I've been working on pentesting mobile applications recently. My interest in mobile devices and mobile apps spawns from the fact that these little electronic devices have become so prevalent in our lives.
One thing that I do as part of my pentests is check what kind of information is persisted in an application backup. I'll run a backup of the target application with adb backup <package name>, which by default creates a file called backup.ab in the directory from which I run the command.
To run my analyses on the backup file (which I do from my pentesting box), I have to convert the file to a format that is readable by my operating system. The android backup file format is rather simple: it is basically a compressed file that is pre-pended with metadata in binary format. In fact, most references you'll find online provide instructions on how to do this with dd, openssl and tar. I've found this a bit janky but it makes sense, to a certain extent; after all, why reinvent the wheel?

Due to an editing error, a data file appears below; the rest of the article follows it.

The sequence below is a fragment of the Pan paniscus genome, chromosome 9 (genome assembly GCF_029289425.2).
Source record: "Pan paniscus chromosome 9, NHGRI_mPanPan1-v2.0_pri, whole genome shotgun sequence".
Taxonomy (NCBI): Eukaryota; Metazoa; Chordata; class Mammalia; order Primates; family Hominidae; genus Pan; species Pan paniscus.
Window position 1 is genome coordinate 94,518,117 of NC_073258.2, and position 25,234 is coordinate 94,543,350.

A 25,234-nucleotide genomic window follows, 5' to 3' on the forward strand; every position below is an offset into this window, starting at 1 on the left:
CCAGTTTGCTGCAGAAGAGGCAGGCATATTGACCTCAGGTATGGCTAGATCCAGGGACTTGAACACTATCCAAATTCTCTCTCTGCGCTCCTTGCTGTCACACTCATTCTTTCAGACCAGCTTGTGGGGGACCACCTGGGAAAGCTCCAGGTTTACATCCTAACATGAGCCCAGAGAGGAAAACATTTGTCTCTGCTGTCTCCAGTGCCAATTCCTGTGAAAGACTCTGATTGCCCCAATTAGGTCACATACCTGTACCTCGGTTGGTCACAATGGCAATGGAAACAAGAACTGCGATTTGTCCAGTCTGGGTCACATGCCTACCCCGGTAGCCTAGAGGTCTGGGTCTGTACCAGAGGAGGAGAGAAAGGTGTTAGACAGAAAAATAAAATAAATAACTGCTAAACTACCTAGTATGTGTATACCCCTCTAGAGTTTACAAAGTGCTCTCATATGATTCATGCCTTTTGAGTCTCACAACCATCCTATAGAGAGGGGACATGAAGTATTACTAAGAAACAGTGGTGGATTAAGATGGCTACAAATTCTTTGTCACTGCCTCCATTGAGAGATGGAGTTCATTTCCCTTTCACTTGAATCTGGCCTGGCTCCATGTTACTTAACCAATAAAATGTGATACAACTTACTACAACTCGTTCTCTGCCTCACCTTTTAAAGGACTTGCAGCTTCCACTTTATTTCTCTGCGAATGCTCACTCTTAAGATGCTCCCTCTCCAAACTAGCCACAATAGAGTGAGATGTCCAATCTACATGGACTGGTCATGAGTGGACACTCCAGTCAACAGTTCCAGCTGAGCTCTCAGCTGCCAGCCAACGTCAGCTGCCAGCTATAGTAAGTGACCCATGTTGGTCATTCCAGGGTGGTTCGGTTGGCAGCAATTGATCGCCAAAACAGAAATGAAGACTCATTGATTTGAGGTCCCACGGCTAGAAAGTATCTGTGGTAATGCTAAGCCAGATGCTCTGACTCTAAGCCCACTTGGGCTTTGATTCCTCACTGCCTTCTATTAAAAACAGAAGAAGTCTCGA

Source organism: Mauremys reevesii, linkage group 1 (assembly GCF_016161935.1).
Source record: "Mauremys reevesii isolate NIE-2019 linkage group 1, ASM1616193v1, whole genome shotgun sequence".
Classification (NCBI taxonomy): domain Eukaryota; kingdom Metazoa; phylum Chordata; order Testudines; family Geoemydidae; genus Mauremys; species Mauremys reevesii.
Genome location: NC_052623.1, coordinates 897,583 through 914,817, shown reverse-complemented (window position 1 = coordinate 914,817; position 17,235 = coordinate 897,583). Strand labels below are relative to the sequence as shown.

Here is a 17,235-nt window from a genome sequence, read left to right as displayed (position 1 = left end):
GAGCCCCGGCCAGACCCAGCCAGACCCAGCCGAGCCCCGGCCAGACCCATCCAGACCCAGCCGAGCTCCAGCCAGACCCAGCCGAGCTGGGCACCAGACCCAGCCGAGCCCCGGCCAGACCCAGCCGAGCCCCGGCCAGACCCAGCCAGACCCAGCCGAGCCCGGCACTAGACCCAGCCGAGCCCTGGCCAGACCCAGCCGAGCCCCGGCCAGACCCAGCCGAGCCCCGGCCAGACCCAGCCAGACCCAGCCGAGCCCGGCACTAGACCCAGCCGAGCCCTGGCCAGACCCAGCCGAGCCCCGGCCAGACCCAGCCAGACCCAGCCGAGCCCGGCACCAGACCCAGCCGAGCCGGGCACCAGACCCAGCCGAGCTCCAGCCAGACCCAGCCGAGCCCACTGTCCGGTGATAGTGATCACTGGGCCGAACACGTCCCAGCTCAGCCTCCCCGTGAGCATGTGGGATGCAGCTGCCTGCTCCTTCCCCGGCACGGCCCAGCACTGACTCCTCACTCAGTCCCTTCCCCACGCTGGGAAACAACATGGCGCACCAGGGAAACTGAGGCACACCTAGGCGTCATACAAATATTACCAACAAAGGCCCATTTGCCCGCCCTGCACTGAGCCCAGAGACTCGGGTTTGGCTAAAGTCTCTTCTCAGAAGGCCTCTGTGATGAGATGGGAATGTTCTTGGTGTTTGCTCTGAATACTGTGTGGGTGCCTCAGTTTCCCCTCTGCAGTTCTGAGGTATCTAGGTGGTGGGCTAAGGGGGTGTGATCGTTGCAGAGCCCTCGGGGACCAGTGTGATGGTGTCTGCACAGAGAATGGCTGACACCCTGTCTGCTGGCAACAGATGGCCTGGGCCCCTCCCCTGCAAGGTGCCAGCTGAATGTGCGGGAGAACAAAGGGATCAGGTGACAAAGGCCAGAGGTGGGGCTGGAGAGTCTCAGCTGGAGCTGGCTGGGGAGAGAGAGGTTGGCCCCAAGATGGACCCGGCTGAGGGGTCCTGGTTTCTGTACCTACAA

I've had a few issues with this methodology lately. Nothing that can't be circumvented, but it's been irritating enough that I've decided to write a python script to address my need once and for all:
Hopefully the code is clear and documented enough to be understandable. The script doesn't require any libraries that are difficult to find -- in fact, there's a good chance that you already have everything installed. Additionally, it addresses an issue that I've had with very large backup files: it doesn't try to decompress the entire file at the same time, but does it in chunks of 1024 bytes.